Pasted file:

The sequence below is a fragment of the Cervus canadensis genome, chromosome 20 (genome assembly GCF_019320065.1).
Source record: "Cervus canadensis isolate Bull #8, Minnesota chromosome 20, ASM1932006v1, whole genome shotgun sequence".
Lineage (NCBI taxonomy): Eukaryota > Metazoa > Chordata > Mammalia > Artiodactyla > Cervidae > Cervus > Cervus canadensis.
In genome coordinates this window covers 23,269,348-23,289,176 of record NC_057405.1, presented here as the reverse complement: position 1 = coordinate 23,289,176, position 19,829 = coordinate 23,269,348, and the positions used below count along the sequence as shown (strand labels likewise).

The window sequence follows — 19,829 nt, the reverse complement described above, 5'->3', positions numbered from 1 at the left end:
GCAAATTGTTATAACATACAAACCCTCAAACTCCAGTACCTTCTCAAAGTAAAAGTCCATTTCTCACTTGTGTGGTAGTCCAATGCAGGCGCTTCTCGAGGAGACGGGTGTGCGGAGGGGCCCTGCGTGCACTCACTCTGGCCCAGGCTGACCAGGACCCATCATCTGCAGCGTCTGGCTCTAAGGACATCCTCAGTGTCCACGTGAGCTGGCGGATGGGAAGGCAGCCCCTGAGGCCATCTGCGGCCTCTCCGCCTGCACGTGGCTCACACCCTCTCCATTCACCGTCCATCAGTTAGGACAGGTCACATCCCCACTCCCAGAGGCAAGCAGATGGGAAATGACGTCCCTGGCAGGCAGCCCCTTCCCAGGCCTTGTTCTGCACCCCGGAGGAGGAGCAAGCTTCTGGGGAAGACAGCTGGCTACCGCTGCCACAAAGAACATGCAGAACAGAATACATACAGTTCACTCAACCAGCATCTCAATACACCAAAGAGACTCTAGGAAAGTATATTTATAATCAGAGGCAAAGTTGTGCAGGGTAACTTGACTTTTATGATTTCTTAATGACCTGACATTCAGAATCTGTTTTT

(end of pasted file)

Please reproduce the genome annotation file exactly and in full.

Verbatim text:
The sequence below is a fragment of the Cervus canadensis genome, chromosome 20 (genome assembly GCF_019320065.1).
Source record: "Cervus canadensis isolate Bull #8, Minnesota chromosome 20, ASM1932006v1, whole genome shotgun sequence".
Lineage (NCBI taxonomy): Eukaryota > Metazoa > Chordata > Mammalia > Artiodactyla > Cervidae > Cervus > Cervus canadensis.
In genome coordinates this window covers 23,269,348-23,289,176 of record NC_057405.1, presented here as the reverse complement: position 1 = coordinate 23,289,176, position 19,829 = coordinate 23,269,348, and the positions used below count along the sequence as shown (strand labels likewise).

The window sequence follows — 19,829 nt, the reverse complement described above, 5'->3', positions numbered from 1 at the left end:
GCAAATTGTTATAACATACAAACCCTCAAACTCCAGTACCTTCTCAAAGTAAAAGTCCATTTCTCACTTGTGTGGTAGTCCAATGCAGGCGCTTCTCGAGGAGACGGGTGTGCGGAGGGGCCCTGCGTGCACTCACTCTGGCCCAGGCTGACCAGGACCCATCATCTGCAGCGTCTGGCTCTAAGGACATCCTCAGTGTCCACGTGAGCTGGCGGATGGGAAGGCAGCCCCTGAGGCCATCTGCGGCCTCTCCGCCTGCACGTGGCTCACACCCTCTCCATTCACCGTCCATCAGTTAGGACAGGTCACATCCCCACTCCCAGAGGCAAGCAGATGGGAAATGACGTCCCTGGCAGGCAGCCCCTTCCCAGGCCTTGTTCTGCACCCCGGAGGAGGAGCAAGCTTCTGGGGAAGACAGCTGGCTACCGCTGCCACAAAGAACATGCAGAACAGAATACATACAGTTCACTCAACCAGCATCTCAATACACCAAAGAGACTCTAGGAAAGTATATTTATAATCAGAGGCAAAGTTGTGCAGGGTAACTTGACTTTTATGATTTCTTAATGACCTGACATTCAGAATCTGTTTTT